I wouldn’t mind seeing a spiritual successor to Seaman, even if its just a mobile phone app. As long as the microtransactions to don’t take away from the game’s unique fun factor. Who knows, it could be the next wacky app to make it big. What are your thoughts on Yoot Saito returning to game development?

[Source: Destructoid]

Seaman creator on Iwata, talks about canceled Seaman 3DS game

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We know that Seaman creator and IP right holder Yoot Saito has been trying to get a Seaman game off the ground for a long while. We know that in early 2008 he tried to revive the game on mobile devices with Gabo, where your fish is more evolved into an actual ape, this is a year after Seaman 2 released on Playstation 2 in Japan. The game never got a release. We also know that as early as 2012 that Nintendo had been thinking about reviving Seaman on the 3DS and in 2013 Nintendo even tradmarked ‘Mysterious Pet: Legend of the Fish with a Human Face’, which sounds like a game we all know and love. Yoot Saito finally spills the beans on Seaman 3DS which he admits he was working on for awhile, in his farewell post to late Satoru Iwata.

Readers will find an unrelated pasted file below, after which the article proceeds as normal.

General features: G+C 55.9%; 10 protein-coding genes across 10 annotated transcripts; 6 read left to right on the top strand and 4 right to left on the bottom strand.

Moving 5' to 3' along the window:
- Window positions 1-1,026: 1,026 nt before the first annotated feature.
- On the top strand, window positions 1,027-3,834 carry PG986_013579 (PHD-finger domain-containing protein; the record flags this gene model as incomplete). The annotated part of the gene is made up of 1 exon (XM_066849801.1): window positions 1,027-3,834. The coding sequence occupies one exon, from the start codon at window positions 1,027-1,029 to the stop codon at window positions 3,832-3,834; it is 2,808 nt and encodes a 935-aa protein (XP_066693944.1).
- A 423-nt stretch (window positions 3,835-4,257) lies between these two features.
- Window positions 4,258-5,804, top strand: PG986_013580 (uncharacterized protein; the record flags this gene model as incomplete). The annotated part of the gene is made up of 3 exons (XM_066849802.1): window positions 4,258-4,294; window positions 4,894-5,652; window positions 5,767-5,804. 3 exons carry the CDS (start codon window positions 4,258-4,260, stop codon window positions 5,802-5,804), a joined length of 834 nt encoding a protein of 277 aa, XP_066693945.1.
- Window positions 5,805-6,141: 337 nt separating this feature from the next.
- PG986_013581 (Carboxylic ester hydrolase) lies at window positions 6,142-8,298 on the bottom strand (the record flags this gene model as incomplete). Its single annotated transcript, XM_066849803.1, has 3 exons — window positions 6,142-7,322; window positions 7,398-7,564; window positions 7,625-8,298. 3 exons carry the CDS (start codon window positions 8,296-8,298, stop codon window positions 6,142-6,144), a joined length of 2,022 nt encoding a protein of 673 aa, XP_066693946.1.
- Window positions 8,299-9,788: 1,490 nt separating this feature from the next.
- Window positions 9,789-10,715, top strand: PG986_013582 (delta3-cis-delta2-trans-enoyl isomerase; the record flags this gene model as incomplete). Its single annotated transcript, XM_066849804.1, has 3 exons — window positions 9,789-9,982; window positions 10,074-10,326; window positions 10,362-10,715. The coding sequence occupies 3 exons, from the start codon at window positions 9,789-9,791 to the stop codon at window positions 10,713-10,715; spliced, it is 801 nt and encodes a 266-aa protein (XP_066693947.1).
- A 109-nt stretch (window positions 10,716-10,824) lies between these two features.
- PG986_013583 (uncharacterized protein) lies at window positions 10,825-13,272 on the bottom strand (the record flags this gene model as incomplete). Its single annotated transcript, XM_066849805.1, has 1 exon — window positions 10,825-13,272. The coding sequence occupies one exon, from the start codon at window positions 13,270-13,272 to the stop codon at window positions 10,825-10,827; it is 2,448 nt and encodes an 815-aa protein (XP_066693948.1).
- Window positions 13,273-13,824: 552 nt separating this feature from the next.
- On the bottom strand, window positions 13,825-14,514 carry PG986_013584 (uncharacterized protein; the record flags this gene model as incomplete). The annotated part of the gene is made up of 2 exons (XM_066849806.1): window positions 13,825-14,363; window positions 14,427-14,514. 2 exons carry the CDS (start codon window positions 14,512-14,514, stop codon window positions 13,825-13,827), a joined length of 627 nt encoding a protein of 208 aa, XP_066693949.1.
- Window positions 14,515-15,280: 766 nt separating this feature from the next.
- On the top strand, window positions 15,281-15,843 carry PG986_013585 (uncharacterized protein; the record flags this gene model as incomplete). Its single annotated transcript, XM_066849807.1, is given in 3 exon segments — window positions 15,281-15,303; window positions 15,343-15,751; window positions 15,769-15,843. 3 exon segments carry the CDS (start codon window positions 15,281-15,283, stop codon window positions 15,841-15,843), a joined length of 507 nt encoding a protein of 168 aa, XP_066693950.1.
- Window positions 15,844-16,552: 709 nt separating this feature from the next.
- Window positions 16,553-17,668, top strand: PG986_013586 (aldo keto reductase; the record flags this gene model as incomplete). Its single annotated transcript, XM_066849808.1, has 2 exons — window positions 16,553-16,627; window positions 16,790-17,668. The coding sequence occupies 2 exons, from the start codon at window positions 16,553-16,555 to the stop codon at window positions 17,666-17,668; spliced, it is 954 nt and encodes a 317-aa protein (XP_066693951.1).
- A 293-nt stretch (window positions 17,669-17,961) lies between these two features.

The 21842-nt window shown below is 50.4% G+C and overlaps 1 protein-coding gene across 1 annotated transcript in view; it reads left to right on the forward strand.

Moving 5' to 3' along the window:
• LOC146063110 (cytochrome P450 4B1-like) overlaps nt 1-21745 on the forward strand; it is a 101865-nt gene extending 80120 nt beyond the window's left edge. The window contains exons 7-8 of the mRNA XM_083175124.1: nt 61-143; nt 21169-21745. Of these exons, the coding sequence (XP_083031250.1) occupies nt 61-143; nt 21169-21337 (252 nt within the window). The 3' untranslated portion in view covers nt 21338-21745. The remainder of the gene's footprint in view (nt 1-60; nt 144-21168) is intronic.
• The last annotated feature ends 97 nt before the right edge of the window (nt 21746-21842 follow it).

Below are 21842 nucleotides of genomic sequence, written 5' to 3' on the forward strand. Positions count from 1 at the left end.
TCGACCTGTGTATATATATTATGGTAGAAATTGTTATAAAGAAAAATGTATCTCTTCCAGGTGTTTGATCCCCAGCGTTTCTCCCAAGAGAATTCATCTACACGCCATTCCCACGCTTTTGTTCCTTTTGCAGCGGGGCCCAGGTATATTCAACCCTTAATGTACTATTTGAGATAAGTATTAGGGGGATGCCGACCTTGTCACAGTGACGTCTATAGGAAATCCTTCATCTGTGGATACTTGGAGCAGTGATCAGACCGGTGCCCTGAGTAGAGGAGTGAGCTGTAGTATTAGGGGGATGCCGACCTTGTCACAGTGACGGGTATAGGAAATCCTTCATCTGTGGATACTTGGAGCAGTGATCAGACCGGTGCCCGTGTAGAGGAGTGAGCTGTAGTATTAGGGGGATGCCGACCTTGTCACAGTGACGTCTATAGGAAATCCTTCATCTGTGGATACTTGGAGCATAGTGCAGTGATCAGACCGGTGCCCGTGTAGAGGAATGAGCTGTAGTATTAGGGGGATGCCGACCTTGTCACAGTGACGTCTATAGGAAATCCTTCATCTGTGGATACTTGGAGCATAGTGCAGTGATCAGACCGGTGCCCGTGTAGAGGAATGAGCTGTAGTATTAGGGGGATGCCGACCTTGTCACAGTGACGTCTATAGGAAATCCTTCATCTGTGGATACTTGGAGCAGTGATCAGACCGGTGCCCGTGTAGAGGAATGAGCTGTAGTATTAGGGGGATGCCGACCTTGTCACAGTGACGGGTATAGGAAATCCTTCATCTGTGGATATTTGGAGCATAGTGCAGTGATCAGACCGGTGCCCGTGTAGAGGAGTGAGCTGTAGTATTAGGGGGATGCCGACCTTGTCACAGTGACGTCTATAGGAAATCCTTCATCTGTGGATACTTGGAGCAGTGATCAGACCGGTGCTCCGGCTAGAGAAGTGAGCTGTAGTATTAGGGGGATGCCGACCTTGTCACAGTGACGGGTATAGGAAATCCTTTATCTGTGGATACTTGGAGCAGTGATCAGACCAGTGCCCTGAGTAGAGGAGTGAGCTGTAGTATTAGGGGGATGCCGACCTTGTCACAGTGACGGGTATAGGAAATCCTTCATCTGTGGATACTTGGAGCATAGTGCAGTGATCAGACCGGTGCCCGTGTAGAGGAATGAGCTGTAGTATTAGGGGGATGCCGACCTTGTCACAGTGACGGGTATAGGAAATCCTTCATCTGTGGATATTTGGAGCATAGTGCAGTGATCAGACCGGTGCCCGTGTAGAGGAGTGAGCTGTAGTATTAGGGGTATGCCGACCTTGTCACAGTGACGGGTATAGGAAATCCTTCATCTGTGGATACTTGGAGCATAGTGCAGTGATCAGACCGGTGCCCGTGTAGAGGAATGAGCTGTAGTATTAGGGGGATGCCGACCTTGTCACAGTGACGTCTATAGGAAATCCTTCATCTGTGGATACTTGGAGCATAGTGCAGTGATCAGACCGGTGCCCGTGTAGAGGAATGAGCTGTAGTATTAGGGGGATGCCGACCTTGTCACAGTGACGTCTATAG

He also talks about how he first met Iwata back in 1996 and how he gave him the job of looking for different types of games for Nintendo platforms. Saito also talks about how his suggestions lead to the Wii controller’s speakers and how him and Iwata experimented with StreetPass technically back in the original Gameboy days. It is a really a fantastic read and shows you why Satoru Iwata will be sorely missed in the video game industry. He was one in a billion. Read the translated blog post after the jump!